Does the institution or its primary dining services contractor have a post-consumer composting program?:
Yes

A brief description of the post-consumer composting program:

-We help support efforts to establish capture systems by partnering with sustainable waste management and/or recycling service companies. Units must properly identify receptacle so that the compostable disposables are properly disposed of for collection for composting.
-Project Clean Plate is a campaign that helps students to set food waste reduction goals in the dining hall on campus and provides proven cause-and-effect solutions. Communications materials in the dining hall speak to students about portion control and their part in addressing the problem of food waste. Food waste from students is collected in the dining hall, weighed on a scale, and is assigned a value.
-One program in practice is coined ‘operation clean plate’. We educate our consumers in our all-you-care-to-eat facilities on the impact of putting more on their plate than they can consume. If each person puts less food on their plate they do not eat, less food is wasted. Also, less food is then produced as the kitchen is not replenishing the taken food. -Dining facilities also implemented a tool where they weighed post-consumer waste in the dish room and posted the weight of food thrown away each night to create a ‘challenge’ for the community dinners to reduce the number. This process produced amazing results of 27% reduction in dish room waste over the measured period.


Does the institution or its primary dining services contractor utilize reusable service ware for “dine in” meals?:
Yes

A brief description of the reusable service ware program:

In Rev's, Lime, and Smashburger, we provide reusable baskets to our customers. I other dining locations reusable service ware is used. In places that are more "grab and go" such as the MSC food court, we offer biodegradable consumer food packaging, plates, and utensils made from compostable materials such as bamboo and corn.


Does the institution or its primary dining services contractor provide reusable and/or third party certified compostable containers and service ware for “to-go” meals (in conjunction with an on-site composting program)?:
Yes

A brief description of the compostable containers and service ware:

Chartwells has recyclable and compostable disposables to minimize the impact our disposable products have on the environment. When choosing disposable products, Chartwells considers two issues: source and biodegradability. We offer biodegradable consumer food packaging, plates, and utensils made from compostable materials such as bamboo and corn. We help support client efforts to establish capture systems by partnering with sustainable waste management and/or recycling service companies. Units must properly identify receptacle so that the compostable disposables are properly disposed of for collection for composting.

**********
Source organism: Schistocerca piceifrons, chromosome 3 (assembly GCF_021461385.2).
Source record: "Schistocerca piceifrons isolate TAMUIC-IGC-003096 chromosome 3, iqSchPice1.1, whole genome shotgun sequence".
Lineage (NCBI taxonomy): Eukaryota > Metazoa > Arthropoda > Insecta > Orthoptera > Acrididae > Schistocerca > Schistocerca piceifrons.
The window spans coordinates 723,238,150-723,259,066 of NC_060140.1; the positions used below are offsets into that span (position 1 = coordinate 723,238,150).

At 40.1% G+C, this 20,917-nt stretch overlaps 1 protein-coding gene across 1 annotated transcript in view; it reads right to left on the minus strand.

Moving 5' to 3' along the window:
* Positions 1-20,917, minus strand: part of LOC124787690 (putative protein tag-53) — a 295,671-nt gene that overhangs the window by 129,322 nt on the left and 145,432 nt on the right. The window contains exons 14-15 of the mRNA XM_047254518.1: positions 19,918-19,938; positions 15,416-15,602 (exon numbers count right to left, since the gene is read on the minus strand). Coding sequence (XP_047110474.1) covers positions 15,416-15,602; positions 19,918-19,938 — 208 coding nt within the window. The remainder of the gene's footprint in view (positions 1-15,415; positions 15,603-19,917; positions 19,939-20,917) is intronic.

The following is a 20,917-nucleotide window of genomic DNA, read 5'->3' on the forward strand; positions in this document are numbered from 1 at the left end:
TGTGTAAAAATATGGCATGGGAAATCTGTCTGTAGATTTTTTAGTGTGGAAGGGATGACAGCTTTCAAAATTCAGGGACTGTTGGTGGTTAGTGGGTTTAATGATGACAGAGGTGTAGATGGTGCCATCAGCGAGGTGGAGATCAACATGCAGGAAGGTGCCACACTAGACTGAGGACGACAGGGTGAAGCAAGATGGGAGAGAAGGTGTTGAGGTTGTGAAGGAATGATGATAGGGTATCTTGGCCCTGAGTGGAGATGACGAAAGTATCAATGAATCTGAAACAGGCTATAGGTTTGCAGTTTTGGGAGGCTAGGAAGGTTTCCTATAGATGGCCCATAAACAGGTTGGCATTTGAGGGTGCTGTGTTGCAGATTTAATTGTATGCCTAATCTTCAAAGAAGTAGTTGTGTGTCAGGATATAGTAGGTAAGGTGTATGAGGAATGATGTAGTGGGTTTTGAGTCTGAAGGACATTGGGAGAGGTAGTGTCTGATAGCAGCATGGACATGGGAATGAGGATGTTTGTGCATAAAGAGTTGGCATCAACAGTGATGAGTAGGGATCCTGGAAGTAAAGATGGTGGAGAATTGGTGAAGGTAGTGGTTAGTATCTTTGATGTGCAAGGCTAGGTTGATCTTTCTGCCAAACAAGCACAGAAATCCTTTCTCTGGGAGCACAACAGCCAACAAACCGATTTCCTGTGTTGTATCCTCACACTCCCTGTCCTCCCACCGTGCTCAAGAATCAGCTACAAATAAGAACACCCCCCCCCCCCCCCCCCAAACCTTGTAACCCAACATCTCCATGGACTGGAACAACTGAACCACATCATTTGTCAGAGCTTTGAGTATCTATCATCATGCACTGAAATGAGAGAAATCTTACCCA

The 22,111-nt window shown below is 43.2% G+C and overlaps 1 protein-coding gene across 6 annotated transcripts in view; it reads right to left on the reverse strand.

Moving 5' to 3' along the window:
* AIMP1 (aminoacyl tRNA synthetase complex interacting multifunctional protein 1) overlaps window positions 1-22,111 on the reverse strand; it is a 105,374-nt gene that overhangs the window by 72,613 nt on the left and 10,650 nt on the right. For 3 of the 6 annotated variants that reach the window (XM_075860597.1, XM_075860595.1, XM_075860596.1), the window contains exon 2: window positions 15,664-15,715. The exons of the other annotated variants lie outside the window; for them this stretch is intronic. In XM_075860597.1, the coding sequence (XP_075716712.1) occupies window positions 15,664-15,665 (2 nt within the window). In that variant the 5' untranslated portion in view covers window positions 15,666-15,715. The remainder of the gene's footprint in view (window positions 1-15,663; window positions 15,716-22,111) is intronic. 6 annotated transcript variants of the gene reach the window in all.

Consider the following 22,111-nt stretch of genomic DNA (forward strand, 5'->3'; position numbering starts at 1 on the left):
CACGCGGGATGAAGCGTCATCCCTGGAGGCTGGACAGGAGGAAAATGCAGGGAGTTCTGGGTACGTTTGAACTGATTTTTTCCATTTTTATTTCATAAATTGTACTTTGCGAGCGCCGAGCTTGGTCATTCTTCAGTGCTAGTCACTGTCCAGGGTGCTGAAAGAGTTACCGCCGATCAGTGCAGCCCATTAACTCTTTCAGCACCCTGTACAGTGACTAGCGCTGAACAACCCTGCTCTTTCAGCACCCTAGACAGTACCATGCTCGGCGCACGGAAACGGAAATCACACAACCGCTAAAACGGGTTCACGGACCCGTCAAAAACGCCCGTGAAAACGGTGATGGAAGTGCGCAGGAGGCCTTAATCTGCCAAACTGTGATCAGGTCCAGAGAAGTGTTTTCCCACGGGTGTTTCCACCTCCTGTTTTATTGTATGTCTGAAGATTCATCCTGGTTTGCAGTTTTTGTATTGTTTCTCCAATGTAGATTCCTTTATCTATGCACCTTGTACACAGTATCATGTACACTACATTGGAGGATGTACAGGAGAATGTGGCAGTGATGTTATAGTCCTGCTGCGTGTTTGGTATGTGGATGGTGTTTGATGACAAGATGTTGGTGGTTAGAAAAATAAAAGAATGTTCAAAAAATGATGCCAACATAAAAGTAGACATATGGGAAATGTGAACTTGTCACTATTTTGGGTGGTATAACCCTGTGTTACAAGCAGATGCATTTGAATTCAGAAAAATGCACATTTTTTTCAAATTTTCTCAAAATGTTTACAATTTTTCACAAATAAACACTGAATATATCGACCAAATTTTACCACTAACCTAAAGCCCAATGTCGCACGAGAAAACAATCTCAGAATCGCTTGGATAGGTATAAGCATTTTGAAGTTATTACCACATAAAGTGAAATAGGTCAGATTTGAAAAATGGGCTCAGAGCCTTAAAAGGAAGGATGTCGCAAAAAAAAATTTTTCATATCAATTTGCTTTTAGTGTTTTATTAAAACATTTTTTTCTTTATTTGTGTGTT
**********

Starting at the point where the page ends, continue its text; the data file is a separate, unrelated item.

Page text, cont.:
Does the institution or its primary dining services contractor offer discounts or other incentives to customers who use reusable containers (e.g. mugs) instead of disposable or compostable containers in “to-go” food service operations?:
Yes

A brief description of the reusable container discount or incentives program:

At Einstein's bagels, customers are awarded a discount if they bring their own coffee mugs. We have a "to-go" food program in our dining halls, where we allow customers to purchase a reusable container, fill it up with food, and leave the dining hall with their food. Our contractors like Starbucks offer discounts on reusable cups that students may choose to bring to stores.


Has the institution or its primary dining services contractor implemented other materials management initiatives to minimize waste not covered above (e.g. working with vendors and other entities to reduce waste from food packaging)?:
Yes

A brief description of other dining services materials management initiatives:

Trayless Dining: This initiative helps reduce food waste and food costs through the elimination of trays in the cafeteria. In addition to the reduction in water, detergents and energy consumption needed for washing, going trayless encourages students to take only what they can eat and helps them control their food portions.


The website URL where information about the programs or initiatives is available:
Additional documentation to support the submission:
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Information for this section was supplied by Chartwells, a third-party contractor for Texas A&M University Dining.

The information presented here is self-reported. While AASHE staff review portions of all STARS reports and institutions are welcome to seek additional forms of review, the data in STARS reports are not verified by AASHE. If you believe any of this information is erroneous or inconsistent with credit criteria, please review the process for inquiring about the information reported by an institution and complete the Data Inquiry Form.